Skip to Content

Click on a label to read posts from that part of the world.

Map of the world

Stay at a Sage hotel, donate to Haiti relief

There are countless ways you can donate money and supplies to help the victims of the Haiti earthquake. Here's one more way you can help, just by going about your travels. Stay at a Sage Hospitality Group hotel, now through the end of January, and the company will give $10 per room, per night to the Red Cross.

54 Sage hotels throughout the US are participating in the promotion. Guests do need to book the special "Help Haiti" rate, which has limited availability, in order to make the donation.

The Sage group is offering a few other promotions that benefit victims of the disaster. Coco Key Water Resorts, a division of the hotel group, will offer 1% of all food and beverage purchases to the Red Cross, and will offer a $5 pass on January 26, with all proceeds going to the Red Cross.

Sage has a history of offering great rates and promotions to help others. In the past, they've offered free nights to volunteers, service-people, and teachers.

20 questions to ask when booking your African safari


A luxury safari is big investment. With rates at some lodges going for $800 to $1200 per night (and even mid-range prices in the $400-$500 range per couple, per night), it's an experience that needs to be perfect. Here are questions you need to ask when booking your dream safari lodge.

How much land will you cover and what animals will you most likely see?
Different concentrations of animals live in different countries, so depending on what you want to see the most, you may be interested in one location over the other. Similarly, every lodge is different, and if you stay on a private reserve, your experience can vary widely from property to property. Be sure to ask how big the lodge's property is and what animals live there. Many lodge websites also have a ranger's blog. Read the past few months' entries and you can get a good feel for what animals you might see on your trip. For instance, the lodge I recently stayed in South Africa at only had two leopards. We were lucky enough to see one, but many of the other groups staying there did not.

Gadlinks for Tuesday, 1.19.2010


Yesterday, January 18th was supposedly the most depressing day of the year. Congrats, you made it through. Now here are some more travel tidbits to cheer you up!

More Gadlinks here.

Big Island Hawaii: Get your adventure on


There's virtually no limit to the adventures you can have on the Big Island of Hawaii. SCUBA, snorkel, watch whales pass in season, take a helicopter flight over the island, or view lava up close from a boat, watching the fiery rivers pop and hiss as they land in the ocean. On the Kohala Coast, many of the resorts offer easy access to some of the island's most unique activities. For others, well...you'll need to get a bit more creative.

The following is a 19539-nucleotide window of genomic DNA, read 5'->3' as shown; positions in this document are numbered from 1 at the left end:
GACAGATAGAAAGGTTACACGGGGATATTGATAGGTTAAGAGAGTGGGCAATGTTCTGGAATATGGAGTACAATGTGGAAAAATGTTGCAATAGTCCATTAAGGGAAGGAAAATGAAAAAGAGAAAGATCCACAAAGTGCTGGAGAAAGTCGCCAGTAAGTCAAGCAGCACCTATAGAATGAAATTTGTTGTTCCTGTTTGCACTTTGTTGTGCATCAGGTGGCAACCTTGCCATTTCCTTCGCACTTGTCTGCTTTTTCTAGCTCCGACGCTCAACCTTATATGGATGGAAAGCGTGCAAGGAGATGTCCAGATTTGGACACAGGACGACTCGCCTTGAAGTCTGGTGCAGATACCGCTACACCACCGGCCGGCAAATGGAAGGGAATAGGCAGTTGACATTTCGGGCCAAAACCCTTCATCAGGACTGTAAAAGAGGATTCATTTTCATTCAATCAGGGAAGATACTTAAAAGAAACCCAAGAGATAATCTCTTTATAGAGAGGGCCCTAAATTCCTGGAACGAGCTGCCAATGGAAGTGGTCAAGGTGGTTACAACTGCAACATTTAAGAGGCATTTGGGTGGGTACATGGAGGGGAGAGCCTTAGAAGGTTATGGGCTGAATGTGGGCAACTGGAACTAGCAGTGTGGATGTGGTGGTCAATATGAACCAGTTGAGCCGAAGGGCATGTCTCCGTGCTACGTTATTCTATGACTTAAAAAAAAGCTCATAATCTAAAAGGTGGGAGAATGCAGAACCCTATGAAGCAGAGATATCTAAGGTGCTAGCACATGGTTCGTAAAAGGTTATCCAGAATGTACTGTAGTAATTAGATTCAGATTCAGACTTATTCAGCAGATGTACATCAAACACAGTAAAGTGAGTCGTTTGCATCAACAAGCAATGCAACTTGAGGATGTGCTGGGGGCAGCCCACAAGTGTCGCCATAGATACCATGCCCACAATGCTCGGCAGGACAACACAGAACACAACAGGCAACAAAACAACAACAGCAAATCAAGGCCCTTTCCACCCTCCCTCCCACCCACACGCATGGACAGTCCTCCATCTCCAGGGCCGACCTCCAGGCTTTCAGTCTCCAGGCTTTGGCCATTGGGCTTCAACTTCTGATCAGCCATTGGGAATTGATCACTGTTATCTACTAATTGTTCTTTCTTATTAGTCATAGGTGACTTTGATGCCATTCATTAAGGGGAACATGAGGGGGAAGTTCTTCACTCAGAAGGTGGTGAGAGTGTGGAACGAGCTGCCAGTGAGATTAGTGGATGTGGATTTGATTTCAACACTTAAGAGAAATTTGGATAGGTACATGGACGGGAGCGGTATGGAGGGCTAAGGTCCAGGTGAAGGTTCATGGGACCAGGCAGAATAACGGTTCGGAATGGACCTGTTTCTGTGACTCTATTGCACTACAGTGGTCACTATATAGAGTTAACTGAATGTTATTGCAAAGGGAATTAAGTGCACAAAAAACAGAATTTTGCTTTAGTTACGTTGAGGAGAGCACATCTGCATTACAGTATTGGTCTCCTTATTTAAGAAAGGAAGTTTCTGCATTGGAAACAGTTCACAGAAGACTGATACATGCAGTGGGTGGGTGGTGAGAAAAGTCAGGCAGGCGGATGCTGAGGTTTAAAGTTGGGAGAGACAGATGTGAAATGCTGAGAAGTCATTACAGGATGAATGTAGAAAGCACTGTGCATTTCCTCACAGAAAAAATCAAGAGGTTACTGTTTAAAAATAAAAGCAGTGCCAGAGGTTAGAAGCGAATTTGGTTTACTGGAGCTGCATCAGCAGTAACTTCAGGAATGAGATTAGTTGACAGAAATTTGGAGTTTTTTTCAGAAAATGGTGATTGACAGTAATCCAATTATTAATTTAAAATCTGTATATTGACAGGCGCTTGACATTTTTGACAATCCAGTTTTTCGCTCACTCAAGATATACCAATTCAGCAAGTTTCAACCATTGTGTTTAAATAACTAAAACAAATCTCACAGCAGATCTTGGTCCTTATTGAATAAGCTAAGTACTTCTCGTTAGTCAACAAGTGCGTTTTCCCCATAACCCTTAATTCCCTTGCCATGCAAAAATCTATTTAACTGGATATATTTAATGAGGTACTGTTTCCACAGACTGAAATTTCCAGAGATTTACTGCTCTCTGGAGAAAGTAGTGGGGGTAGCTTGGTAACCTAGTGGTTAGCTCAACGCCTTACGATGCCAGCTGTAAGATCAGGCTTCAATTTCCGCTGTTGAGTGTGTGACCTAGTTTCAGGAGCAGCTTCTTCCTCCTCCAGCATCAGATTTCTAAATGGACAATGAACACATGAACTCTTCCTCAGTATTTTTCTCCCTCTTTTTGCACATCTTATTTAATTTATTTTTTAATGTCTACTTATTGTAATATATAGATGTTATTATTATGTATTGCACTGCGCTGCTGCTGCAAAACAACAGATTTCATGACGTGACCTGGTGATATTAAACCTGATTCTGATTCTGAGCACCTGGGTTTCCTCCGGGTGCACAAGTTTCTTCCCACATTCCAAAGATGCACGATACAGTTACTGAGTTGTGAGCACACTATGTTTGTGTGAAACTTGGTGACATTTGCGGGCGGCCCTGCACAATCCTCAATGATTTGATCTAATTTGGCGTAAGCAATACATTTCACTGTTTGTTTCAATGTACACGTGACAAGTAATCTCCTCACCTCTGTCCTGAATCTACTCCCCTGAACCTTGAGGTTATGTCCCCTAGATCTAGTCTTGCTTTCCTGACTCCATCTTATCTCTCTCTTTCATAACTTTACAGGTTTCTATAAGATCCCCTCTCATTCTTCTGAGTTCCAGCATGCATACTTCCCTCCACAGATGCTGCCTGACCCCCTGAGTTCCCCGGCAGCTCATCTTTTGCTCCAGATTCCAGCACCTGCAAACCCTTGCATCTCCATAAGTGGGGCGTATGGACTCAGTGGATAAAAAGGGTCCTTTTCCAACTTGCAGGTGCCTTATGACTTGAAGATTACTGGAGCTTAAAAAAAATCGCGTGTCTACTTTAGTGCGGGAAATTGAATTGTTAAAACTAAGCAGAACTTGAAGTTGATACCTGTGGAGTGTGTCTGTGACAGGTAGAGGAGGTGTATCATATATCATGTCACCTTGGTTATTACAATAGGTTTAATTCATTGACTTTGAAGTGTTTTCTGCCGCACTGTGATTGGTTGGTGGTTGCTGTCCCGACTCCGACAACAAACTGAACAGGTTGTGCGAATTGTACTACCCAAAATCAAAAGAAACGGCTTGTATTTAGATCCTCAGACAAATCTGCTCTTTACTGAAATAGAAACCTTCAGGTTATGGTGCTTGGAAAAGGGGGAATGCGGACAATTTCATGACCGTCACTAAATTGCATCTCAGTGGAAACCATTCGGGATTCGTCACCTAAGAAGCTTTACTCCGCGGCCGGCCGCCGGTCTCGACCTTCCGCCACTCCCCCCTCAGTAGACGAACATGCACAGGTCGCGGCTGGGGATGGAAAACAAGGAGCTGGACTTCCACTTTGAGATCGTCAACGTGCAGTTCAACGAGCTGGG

Stand-up paddleboarding
Kona Village resort offers guests several options for traditional Hawaiian water-sports, including stand-up paddleboarding, through its Alaka'i program. Alaka'i means "ambassadors of the waves" and the staff here really do try to fulfill that role by teaching guests not just about the logistics of each activity, but also about its historical and cultural significance to the islands. The Junior Alaka'i program is geared for kids 10-17 and includes three days of lessons in activities like paddleboarding, windsurfing, free diving, and outrigger canoeing. Guests at the Four Seasons Hualalai can also use the equipment at Kona Village.

Elsewhere on the Big Island, you can rent a board from Hilo's What Sup Big Island, where daily paddleboard rental is $65, or $75 for a half day with lunch and beginner lesson.

Gadlinks for Thursday, 1.14.2010


It's almost Friday! Here's a few more travel tidbits from around the net to help you soldier on until the weekend. More Gadlinks here

BA flights attendants trash good wine in protest

According to the UK's Telegraph, the latest casualty of the problems between British Airways' cabin crews and the company is vintage wine. Those involved in the alcohol abuse were members of the British Airlines Stewards and Stewardesses Association (Bassa), which is part of the union that represents the airline's 13,000 cabin crew. They say they destroyed the wine as a symbol of "passive resistance" against some of the new practices that British Airways has instituted.

The unhappy employees had planned on striking over the Christmas holiday, but thankfully, the strike was blocked by a judge.

Apparently, the flap all started when BA introduced some new cost cutting measures - which included firing hundreds of employees and freezing pay for current workers. As a result, the "disaffected" workers have stopped any of their own money-saving efforts onboard the airplanes. One worker was quoted in the Telegraph article as saying that "No-one is doing anything to help save costs any more. Whereas we used to keep unfinished bottles of wine in first-class to save money, now they're routinely poured down the sink."